What was the source of Ayn Rand’s professional name? The story in Barbara Branden’s much-inaccurate biography of Ayn Rand, “The Passion of Ayn Rand,” is disproven by facts (see later). One associate of Ayn Rand, interviewed on behalf of the Ayn Rand Institute, reported that Ayn Rand during the 1950s was still working with a typewriter so old that it could have been brought with her from Russia; photographs of it show it clearly to not be a Remington-Rand. However, it’s the when that disproves the account in “The Passion.” A further question faced on this subject is: was there more than mere observation of a brand name that caught Miss Rand’s eye? Michael Berliner and Richard Ralston, working for the Ayn Rand Institute and with access to Miss Rand’s records, have hypothesized a deeper explanation (depicted on this web site by this animation):
Ayn Rand’s surname at birth (1905) was Rosenbaum, which in the Cyrillic alphabet used then as now in Russia is spelled:
The illustration at the top of this page represents how the name appears on Ayn Rand’s university diploma and transcript. With the flourishes on the characters, the equivalent of the Cyrillic “m” looks more like a Latin “n” than it otherwise would. The equivalent of the Cyrillic “b” looks more like a Latin “d” than it would otherwise.
Biographers at the Ayn Rand Institute knew that Ayn Rand had told The New York Evening Post in 1936 that “Rand is an abbreviation of my Russian surname.” (A profile of Miss Rand in the Saturday Evening Post of November 11, 1961, would state that Rand was an Americanization of Rand’s original surname.) However, because the pronunciations of the two names were so unlike one another, the scholars at ARI were perplexed. By covering alphabetic letters, Michael Berliner saw that “ayn” was spelled in the last three characters. Richard Ralston saw that by combining the first letter of the Cyrillic with the last three, there was a phonetic approximation of “Rand” (“Rayn”).
(The animation above, in dropping the “d” to and omitting the “y” from the surname “Rand,” diverges from Ralston’s explanation as published in the Ayn Rand Institute newsletter. I cannot validate that my conjecture is any better than Mr. Ralston’s explanation, and offer the extended conjecture above partly because the animation makes presentation simple. Below: an animation based on what struck Ralston in examining the relevant documents:)
This information and the nine diploma-style Cyrillic characters come from the Ayn Rand Institute newsletter Impact of May 1997. Much information about Miss Rand’s life first appears in print in their newsletters, and this is a good reason why fans of hers should subscribe to the newsletter. (Of course, by subscribing to the newsletters, one also supports the work of the Institute.) To join the Institute, subscribe to the newsletters, or get additional information, visit the web site of The Ayn Rand Institute.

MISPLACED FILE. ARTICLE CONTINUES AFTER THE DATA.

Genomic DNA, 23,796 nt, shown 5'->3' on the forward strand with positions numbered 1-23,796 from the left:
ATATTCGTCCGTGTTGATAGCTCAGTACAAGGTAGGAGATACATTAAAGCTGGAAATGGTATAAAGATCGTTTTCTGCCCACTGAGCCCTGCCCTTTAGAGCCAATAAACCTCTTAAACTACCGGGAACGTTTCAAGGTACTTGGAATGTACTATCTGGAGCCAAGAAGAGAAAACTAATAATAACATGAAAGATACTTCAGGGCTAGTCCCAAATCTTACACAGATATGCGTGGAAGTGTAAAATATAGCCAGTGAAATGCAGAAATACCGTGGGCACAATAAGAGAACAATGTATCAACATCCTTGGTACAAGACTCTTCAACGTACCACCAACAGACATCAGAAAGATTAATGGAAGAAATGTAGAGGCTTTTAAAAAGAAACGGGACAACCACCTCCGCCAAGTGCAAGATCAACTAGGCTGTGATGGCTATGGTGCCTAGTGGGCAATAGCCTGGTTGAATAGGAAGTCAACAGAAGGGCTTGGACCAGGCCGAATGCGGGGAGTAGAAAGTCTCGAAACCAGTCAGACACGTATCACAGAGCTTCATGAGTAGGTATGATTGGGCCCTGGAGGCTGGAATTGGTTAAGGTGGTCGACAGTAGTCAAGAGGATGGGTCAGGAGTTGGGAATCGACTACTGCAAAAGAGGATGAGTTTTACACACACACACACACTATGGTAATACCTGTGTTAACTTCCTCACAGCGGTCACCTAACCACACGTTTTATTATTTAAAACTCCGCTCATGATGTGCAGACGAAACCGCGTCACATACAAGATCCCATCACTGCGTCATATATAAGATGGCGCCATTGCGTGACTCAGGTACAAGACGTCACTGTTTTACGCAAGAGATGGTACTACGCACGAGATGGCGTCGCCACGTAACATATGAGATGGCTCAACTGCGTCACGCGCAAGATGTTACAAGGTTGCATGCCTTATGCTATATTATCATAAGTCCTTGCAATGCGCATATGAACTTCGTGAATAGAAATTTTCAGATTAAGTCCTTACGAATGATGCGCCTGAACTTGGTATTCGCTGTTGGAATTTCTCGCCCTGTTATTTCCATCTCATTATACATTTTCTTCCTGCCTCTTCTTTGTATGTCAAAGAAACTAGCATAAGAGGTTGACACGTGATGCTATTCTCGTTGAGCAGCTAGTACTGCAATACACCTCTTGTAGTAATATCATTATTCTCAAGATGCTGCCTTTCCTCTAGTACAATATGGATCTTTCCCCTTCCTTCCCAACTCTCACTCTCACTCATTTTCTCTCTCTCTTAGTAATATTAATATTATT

Regarding the version of this story offered by Mrs. Branden:
Barbara Branden’s 1986 biography of Ayn Rand has Alice Rosenbaum choosing the name “Ayn Rand” while in Chicago in 1926 and never telling her family in Russia about the new name. (pg. 71) However, letters from Rand’s family in Russia refer to the new name. Further, one such letter had been mailed from Russia before the family had yet received any mail from Ayn. Obviously, she had chosen the name before leaving and had told them what it would be. A 1926 letter by Ayn’s sister Nora with Nora’s hand-drawn illustration of the name “Ayn Rand” in theatrical lights, is reprinted in Michael Paxton’s companion book to his film Ayn Rand: a Sense of Life (pg. 71, remarkably the same page number as the counterpart passage in the Branden book).
Furthermore, although the Remington and Rand companies had merged in time for the combined new company to have manufactured a typewriter before Miss Rand chose that surname, the name “Rand” would not appear on a faceplate of any of the company’s typewriters for several years. Of the two companies which merged, only the Remington company manufactured typewriters prior to the merger; the Rand company had not done so. The name “Rand” became part of the company name at the time of the merger, but the Rand name was not added until years later to the part of the typewriter product that the user would see while looking at it. These facts disprove the story given by Mrs. Branden. Several researchers have found company brochures and other literature which attests to this. One visited the company archives and learned from the source itself that their typewriters did not have the name “Rand” on the faceplate at any time during the 1920s. My own research into this (conducted 2010) confirms this, and is presented at my heavily-illustrated page on the Remington Rand merger and the slow change in the typewriter names.
If you reached this web page without having read my article Biography “The Passion of Ayn Rand” is an Inaccurate Chronicle, click here to go there now.
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